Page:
High Avail Overview


High availabilty is runing a network with 99.999% (5 min) or 99.9999% (30 sec) downtime per year.There a number of methods that provide the capability of HA, some of these include NSF and NSR.


  • HA is recoving a failure by continuing to flow traffic through a device experiencing a fault, instead of around it (RP failure).
  • HA does not change the topology during faulty recovery.
  • HA increases the redundancy of a single device.
  • There are two main components of HA:
    • Non-Stop Forwarding/Gracefull Restart (NSF)
    • Non-Stop Routing (NSR)
  • HA maintains the data plane forwarding while control plane is failingover to a standby.
  • HA requires redundant RP or a chassis (VSS).
  • Without HA, the following occurs:
    • RP fails, data plane still works
    • Control plane detects the failure and reset both control plane and data plane, which causes an outage.
    • Control plane has to reconverge to route around the failure.


  • Requires protocol extension to support NSF.
  • Neighboring routers need to be NSF aware to understand the NSF messages.
  • With NSF, the following occurs:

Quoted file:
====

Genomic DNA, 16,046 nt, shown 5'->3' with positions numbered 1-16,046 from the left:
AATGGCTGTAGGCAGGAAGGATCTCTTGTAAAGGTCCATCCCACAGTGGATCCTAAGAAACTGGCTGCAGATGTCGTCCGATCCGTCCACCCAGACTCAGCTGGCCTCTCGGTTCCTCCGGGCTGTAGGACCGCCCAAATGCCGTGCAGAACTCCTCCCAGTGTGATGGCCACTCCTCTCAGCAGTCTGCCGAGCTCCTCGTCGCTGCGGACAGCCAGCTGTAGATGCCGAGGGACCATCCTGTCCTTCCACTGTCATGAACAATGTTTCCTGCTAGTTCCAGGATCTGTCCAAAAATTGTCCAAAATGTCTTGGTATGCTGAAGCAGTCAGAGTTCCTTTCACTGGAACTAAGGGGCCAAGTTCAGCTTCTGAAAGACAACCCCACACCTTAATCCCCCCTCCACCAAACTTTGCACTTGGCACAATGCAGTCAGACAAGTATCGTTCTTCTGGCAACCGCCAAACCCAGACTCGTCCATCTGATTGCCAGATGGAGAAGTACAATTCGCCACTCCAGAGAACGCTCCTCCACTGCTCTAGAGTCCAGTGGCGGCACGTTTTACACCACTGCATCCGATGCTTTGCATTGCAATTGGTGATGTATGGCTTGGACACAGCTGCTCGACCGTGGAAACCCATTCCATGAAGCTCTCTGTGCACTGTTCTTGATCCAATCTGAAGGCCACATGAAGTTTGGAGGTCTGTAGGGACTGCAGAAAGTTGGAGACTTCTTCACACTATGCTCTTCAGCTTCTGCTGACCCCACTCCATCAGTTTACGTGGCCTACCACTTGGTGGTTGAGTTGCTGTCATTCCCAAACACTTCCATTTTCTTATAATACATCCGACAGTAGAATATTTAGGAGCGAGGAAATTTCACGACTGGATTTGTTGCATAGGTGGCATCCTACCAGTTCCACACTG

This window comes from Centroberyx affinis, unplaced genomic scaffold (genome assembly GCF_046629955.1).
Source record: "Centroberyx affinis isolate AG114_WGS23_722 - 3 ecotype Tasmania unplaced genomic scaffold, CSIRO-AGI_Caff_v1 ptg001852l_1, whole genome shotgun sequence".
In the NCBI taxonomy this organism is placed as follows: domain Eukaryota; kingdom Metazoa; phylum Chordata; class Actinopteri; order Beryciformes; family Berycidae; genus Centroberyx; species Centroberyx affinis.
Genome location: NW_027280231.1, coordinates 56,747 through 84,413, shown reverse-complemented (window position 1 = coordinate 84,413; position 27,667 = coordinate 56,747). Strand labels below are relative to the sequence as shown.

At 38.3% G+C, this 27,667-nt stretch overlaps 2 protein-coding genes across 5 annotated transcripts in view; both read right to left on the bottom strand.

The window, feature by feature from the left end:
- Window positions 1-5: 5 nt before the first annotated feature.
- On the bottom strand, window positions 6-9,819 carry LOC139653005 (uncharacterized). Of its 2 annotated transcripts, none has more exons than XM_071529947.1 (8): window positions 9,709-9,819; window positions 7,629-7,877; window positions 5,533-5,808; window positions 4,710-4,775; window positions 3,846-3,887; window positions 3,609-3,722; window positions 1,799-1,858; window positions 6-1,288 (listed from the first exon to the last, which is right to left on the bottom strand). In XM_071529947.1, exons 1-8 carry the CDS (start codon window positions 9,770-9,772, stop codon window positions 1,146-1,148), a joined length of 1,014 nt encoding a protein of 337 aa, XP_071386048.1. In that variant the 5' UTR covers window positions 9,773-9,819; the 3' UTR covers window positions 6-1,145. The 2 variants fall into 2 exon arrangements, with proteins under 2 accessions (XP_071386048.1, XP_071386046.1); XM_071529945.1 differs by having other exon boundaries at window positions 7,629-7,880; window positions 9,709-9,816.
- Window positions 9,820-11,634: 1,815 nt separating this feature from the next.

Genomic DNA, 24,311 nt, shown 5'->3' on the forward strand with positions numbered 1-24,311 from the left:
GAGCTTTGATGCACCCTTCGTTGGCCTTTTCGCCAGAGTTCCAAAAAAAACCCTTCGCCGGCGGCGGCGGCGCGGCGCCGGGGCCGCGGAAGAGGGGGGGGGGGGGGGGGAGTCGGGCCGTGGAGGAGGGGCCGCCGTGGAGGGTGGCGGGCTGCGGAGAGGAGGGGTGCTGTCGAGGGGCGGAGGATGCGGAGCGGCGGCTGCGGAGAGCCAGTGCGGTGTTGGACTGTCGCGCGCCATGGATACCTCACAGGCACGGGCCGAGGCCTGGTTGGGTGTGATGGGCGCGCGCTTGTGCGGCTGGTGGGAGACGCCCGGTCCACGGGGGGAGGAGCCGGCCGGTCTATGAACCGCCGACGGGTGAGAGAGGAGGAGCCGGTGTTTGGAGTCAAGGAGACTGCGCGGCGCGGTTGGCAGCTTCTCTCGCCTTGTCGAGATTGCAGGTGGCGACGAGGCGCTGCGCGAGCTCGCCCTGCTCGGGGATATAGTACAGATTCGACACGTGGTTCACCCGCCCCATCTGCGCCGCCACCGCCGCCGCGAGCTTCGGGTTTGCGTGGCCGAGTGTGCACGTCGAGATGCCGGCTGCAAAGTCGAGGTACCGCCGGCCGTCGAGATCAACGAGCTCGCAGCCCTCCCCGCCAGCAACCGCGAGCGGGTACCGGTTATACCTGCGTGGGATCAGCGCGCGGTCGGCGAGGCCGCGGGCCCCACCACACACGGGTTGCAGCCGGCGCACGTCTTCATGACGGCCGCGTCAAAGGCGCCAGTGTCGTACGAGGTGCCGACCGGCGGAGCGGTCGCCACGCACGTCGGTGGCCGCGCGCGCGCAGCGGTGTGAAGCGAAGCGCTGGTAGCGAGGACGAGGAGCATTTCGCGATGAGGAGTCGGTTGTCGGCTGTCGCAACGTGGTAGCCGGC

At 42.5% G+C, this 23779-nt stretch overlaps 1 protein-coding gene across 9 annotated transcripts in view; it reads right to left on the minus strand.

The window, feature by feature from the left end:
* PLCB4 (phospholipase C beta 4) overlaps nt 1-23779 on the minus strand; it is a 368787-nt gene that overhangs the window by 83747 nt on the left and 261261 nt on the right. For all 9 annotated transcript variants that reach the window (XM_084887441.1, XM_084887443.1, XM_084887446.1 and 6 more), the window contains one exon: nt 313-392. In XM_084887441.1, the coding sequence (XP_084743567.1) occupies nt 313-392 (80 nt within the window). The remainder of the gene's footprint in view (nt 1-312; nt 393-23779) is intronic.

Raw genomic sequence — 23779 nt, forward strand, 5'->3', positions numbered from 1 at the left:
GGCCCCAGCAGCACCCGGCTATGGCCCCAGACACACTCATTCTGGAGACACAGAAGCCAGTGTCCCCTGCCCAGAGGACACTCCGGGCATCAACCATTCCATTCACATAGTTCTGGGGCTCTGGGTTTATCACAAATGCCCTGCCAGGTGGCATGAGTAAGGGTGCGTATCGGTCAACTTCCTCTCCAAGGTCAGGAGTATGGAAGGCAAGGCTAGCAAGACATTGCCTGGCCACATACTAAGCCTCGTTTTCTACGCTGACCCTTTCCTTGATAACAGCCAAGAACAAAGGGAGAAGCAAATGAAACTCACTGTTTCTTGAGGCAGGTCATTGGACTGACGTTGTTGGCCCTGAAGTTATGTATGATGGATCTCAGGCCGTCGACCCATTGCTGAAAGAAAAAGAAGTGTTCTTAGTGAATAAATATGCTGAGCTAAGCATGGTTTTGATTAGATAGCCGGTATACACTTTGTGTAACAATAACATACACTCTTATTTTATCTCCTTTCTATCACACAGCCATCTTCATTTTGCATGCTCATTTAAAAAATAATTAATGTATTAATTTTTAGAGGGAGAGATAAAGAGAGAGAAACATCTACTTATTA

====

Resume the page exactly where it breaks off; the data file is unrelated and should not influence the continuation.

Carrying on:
• RP fails, data plane still works
    • Control plane detects the failure but keeps data plane marking the data as stale
    • NSF aware neighbor will count down hold timer until failed device's RP comes up and signals with a gracefull restart message
    • NSF aware neighbor updates the faulty device.


  • NSR is a improvement to a NSF, which works by syncing control plane information between two RPs. In the event of an active RP failure, the standby can pick up control plane sessions.
  • NSR does not require protocol extensions, but only synchronization within the chassis.
  • Input packets to the routing process are sent to both RPs, but only one responds.
  • Protocols that Cisco supports NSF include:


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